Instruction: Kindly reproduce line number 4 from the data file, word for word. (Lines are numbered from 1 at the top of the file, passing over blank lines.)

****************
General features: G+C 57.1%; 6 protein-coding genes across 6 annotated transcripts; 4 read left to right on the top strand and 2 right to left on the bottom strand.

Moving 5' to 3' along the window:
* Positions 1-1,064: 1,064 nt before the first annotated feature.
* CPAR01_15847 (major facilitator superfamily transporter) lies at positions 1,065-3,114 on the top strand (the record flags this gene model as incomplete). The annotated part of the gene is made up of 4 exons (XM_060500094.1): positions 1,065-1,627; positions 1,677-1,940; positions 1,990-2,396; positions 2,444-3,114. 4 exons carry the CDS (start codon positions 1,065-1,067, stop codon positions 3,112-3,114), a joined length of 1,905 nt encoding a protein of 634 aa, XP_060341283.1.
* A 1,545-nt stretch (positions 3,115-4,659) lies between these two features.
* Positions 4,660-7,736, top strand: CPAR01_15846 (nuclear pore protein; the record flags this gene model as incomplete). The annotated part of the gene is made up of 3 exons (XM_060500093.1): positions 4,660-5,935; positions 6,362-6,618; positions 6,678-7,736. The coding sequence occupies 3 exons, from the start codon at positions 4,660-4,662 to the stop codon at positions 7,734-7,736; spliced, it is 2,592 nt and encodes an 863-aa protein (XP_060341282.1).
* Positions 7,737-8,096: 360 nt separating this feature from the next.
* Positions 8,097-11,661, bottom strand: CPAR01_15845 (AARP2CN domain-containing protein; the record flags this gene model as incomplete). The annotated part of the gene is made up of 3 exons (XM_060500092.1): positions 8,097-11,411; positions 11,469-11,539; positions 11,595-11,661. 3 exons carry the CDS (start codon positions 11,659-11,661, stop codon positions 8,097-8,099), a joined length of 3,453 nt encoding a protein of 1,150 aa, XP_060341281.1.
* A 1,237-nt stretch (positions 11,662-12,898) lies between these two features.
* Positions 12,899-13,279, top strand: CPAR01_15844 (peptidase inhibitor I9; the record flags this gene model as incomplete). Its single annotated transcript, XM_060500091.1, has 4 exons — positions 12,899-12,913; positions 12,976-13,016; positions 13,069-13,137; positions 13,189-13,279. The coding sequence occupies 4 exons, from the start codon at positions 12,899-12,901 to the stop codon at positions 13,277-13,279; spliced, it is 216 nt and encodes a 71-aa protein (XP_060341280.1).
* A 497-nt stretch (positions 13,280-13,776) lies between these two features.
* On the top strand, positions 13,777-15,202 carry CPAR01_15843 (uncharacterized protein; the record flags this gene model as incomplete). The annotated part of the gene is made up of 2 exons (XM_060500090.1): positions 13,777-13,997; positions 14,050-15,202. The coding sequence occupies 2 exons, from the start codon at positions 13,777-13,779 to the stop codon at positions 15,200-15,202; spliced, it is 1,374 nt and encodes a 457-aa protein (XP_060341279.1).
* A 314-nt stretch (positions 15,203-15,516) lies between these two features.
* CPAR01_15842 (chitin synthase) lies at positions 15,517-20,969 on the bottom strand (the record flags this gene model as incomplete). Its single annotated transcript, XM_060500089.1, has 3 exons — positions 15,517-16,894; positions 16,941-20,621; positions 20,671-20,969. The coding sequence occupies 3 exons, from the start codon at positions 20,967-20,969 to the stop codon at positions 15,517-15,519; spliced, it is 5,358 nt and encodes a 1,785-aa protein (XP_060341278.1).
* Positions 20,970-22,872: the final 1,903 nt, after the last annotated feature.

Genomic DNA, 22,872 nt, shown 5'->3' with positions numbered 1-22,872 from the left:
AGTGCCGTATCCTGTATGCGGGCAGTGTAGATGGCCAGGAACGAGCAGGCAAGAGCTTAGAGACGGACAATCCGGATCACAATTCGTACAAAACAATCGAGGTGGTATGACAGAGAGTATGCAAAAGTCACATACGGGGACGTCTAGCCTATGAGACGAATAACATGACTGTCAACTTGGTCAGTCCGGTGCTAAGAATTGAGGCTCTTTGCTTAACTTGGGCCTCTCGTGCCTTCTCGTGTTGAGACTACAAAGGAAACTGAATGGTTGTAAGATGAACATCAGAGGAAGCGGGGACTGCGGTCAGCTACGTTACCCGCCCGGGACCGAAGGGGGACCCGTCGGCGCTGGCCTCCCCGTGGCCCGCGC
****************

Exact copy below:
* CPAR01_15847 (major facilitator superfamily transporter) lies at positions 1,065-3,114 on the top strand (the record flags this gene model as incomplete). The annotated part of the gene is made up of 4 exons (XM_060500094.1): positions 1,065-1,627; positions 1,677-1,940; positions 1,990-2,396; positions 2,444-3,114. 4 exons carry the CDS (start codon positions 1,065-1,067, stop codon positions 3,112-3,114), a joined length of 1,905 nt encoding a protein of 634 aa, XP_060341283.1.